Scientists are about to test microscopic sieves that trap environmentally destructive greenhouse gases before they escape coal-fired power stations and refineries.
The new gas separation technology can be fitted to existing power stations and petrochemical plants to produce hydrogen, a clean energy carrier, and capture carbon dioxide, a greenhouse gas that worsens global warming.
Brisbane and German scientists have teamed up in a $4.2 million project to build and test this technology.
The Queensland Government today announced it would contribute $1.05 million to the project under its Smart State National and International Research Alliances program.
The scientists working on the technology are from the Australian Research Council's (ARC) Centre for Functional Nanomaterials at The University of Queensland and a German industrial research institute, Forschungszentrum Jülich (FZJ).
Professor Max Lu, the Director of the ARC Centre for Functional Nanomaterials, said the technology involved pumping synthesis gas from coal through a metal-supported molecular sieve in a pressurised chamber.
Professor Lu said the nano sieve was coated with thin film of zirconium and titanium oxides which separated hydrogen from the greenhouse gases such as carbon dioxide.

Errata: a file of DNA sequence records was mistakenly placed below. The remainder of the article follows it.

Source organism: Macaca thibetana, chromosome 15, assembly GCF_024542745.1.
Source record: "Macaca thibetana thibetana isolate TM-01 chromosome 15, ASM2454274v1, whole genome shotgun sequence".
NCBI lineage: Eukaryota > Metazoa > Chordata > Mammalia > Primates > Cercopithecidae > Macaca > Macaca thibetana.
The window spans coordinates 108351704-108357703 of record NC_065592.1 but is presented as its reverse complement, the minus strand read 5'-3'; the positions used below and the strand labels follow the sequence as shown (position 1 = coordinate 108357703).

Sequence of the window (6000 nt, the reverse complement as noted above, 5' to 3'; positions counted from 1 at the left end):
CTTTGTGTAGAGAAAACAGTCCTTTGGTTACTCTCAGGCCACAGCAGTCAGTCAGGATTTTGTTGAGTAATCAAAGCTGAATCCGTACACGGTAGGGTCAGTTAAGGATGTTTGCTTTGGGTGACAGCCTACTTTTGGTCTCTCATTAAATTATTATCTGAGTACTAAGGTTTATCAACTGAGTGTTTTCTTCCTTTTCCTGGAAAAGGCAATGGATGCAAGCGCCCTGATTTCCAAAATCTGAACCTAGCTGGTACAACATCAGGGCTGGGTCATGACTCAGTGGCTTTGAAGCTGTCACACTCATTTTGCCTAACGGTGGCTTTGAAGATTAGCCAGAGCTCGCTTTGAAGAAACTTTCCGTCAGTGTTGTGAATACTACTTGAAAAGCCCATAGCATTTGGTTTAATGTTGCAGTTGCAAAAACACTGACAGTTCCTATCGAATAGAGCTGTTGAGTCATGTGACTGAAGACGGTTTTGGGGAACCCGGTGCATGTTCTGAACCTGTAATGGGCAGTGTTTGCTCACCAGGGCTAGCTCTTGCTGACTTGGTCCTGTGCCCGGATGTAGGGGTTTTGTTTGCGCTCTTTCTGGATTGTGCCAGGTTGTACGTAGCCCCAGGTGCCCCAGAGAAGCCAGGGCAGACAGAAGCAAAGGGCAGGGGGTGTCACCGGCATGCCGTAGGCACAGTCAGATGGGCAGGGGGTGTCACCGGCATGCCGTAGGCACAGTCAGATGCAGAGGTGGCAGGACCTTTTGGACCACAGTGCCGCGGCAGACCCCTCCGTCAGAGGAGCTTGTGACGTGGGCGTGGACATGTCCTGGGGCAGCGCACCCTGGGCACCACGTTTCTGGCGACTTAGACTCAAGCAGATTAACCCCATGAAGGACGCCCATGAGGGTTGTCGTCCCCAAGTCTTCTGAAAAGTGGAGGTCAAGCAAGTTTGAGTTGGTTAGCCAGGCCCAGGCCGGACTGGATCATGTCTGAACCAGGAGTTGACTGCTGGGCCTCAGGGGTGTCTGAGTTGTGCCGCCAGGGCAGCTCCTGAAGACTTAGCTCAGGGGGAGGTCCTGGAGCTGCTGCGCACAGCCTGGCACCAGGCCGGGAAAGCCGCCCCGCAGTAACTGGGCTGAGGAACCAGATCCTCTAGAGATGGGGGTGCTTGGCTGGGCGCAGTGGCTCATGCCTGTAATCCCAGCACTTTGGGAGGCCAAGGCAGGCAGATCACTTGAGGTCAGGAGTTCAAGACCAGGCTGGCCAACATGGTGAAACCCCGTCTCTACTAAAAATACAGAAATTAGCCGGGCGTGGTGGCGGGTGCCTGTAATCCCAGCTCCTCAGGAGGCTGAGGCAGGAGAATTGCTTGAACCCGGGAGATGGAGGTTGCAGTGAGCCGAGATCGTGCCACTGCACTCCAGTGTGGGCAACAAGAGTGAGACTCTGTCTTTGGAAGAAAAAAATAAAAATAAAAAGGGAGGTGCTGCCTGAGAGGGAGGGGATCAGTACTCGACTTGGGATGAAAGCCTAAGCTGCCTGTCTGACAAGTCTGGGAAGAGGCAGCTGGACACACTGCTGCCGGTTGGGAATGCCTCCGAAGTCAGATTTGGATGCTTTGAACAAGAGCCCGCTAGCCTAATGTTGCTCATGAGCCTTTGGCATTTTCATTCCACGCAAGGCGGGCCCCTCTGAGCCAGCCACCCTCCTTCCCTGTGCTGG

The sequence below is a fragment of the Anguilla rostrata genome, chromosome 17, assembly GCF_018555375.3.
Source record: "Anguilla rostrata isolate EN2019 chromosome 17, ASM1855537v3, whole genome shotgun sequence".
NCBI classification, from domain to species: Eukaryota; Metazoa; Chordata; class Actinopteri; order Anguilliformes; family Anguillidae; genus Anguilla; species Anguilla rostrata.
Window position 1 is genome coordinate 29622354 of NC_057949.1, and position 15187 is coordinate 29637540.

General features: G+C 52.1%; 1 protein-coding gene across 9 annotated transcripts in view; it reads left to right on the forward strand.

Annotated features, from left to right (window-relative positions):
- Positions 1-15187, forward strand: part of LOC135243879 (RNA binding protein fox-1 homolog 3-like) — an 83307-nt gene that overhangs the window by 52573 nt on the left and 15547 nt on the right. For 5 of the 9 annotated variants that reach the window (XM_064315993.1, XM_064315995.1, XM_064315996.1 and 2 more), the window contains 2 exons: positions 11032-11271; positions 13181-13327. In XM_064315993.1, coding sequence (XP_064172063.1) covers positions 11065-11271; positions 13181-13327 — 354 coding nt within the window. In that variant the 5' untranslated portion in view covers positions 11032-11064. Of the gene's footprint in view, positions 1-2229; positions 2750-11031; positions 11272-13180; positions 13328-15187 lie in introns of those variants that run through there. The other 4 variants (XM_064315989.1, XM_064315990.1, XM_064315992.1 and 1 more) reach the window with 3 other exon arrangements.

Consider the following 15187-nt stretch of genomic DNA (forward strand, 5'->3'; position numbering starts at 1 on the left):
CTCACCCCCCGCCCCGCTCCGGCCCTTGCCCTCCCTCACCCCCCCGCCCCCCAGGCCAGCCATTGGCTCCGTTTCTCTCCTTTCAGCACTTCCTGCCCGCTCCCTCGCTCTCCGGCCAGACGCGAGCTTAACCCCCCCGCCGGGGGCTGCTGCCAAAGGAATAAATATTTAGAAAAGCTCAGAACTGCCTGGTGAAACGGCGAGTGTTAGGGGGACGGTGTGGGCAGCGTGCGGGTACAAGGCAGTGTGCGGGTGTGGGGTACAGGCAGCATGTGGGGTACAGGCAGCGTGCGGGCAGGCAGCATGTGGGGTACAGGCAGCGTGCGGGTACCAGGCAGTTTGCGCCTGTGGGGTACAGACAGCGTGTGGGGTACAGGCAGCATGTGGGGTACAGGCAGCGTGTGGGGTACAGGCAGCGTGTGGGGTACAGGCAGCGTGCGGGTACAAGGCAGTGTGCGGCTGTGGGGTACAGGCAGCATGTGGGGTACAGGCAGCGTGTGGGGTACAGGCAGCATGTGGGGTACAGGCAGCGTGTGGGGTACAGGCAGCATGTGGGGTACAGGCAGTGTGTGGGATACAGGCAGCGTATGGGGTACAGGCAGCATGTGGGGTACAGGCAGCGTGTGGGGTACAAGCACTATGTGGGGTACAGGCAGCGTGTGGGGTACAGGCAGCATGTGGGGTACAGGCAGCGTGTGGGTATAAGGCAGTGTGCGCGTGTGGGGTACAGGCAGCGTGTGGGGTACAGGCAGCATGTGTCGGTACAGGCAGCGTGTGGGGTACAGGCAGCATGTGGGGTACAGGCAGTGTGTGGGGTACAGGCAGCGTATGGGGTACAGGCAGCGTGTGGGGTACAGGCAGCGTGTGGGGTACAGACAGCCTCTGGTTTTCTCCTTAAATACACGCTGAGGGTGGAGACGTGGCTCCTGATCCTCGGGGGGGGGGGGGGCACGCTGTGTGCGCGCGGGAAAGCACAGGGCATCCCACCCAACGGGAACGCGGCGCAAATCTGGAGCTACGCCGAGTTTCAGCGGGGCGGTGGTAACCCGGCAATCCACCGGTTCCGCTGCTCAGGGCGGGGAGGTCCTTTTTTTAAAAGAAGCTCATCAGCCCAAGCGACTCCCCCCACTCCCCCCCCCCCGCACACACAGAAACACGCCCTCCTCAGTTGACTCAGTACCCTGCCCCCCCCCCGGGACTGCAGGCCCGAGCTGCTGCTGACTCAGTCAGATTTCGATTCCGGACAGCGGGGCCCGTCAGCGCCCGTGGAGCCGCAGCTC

“The film we coat it in behaves like the sieve which has tiny nano-holes, one billionth of a metre, that allow the smaller hydrogen molecules to go through,” Professor Lu said.
“It will turn dirty coal use clean and leave hydrogen that can be used in many other sectors such as transportation using fuel cells.”
Water would be the only by-product for coal power stations using the sieves as the carbon dioxide could be buried and hydrogen converted into electricity in fuel cells.
The research is also supported by UQ, the Centre for Low Emission Technology which is backed by Queensland power and mining companies and FZJ, the German state of North Rhine Westphalia and German industrial partners.
Project manager Dr Joe da Costa said UQ's molecular sieve technology was cheaper and had superior engineering performance compared to conventional gas separation technologies.
Dr da Costa said it was important environmental technology especially given more than 80 percent of Australia's power came from coal-powered plants.
“Many countries have good coal resources that can last at least for another 150 years but to use that more cleanly and efficiently you have to think about new technologies,” Dr da Costa said.
“Coal is very cheap and the technology will allow our society to meet our obligation to reduce the amount of carbon dioxide that's pumped into the atmosphere.”
This is the first project to flow from a 2004 energy technology agreement signed between Queensland and North Rhine Westphalia.
Source: University of Queensland
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